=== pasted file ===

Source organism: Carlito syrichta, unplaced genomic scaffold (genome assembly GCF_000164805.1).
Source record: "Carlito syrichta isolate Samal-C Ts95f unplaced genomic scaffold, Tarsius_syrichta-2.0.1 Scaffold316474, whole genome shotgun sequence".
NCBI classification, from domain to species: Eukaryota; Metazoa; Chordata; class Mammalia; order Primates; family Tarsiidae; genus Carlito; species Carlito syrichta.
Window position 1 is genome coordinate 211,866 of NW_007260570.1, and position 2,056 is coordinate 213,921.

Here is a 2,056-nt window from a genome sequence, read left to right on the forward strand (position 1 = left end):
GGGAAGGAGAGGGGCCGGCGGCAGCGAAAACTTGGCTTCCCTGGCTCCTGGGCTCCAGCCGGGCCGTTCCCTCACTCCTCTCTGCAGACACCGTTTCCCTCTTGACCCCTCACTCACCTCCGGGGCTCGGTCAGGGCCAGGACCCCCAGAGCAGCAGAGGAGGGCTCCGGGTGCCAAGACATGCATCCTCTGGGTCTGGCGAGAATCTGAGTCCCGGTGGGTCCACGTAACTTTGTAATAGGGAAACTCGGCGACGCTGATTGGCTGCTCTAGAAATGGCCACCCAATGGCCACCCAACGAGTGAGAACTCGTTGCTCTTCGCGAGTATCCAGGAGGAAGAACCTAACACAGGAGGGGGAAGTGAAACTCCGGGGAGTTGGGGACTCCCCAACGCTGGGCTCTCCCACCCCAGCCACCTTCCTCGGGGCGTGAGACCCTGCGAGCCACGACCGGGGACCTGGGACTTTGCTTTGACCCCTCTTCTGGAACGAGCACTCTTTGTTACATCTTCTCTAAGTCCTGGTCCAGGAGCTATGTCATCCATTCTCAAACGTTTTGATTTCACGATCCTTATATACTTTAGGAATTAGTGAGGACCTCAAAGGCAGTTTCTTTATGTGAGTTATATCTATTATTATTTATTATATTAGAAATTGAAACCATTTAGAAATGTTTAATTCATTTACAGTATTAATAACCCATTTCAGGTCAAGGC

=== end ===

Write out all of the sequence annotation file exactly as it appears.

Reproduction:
Source organism: Carlito syrichta, unplaced genomic scaffold (genome assembly GCF_000164805.1).
Source record: "Carlito syrichta isolate Samal-C Ts95f unplaced genomic scaffold, Tarsius_syrichta-2.0.1 Scaffold316474, whole genome shotgun sequence".
NCBI classification, from domain to species: Eukaryota; Metazoa; Chordata; class Mammalia; order Primates; family Tarsiidae; genus Carlito; species Carlito syrichta.
Window position 1 is genome coordinate 211,866 of NW_007260570.1, and position 2,056 is coordinate 213,921.

Here is a 2,056-nt window from a genome sequence, read left to right on the forward strand (position 1 = left end):
GGGAAGGAGAGGGGCCGGCGGCAGCGAAAACTTGGCTTCCCTGGCTCCTGGGCTCCAGCCGGGCCGTTCCCTCACTCCTCTCTGCAGACACCGTTTCCCTCTTGACCCCTCACTCACCTCCGGGGCTCGGTCAGGGCCAGGACCCCCAGAGCAGCAGAGGAGGGCTCCGGGTGCCAAGACATGCATCCTCTGGGTCTGGCGAGAATCTGAGTCCCGGTGGGTCCACGTAACTTTGTAATAGGGAAACTCGGCGACGCTGATTGGCTGCTCTAGAAATGGCCACCCAATGGCCACCCAACGAGTGAGAACTCGTTGCTCTTCGCGAGTATCCAGGAGGAAGAACCTAACACAGGAGGGGGAAGTGAAACTCCGGGGAGTTGGGGACTCCCCAACGCTGGGCTCTCCCACCCCAGCCACCTTCCTCGGGGCGTGAGACCCTGCGAGCCACGACCGGGGACCTGGGACTTTGCTTTGACCCCTCTTCTGGAACGAGCACTCTTTGTTACATCTTCTCTAAGTCCTGGTCCAGGAGCTATGTCATCCATTCTCAAACGTTTTGATTTCACGATCCTTATATACTTTAGGAATTAGTGAGGACCTCAAAGGCAGTTTCTTTATGTGAGTTATATCTATTATTATTTATTATATTAGAAATTGAAACCATTTAGAAATGTTTAATTCATTTACAGTATTAATAACCCATTTCAGGTCAAGGC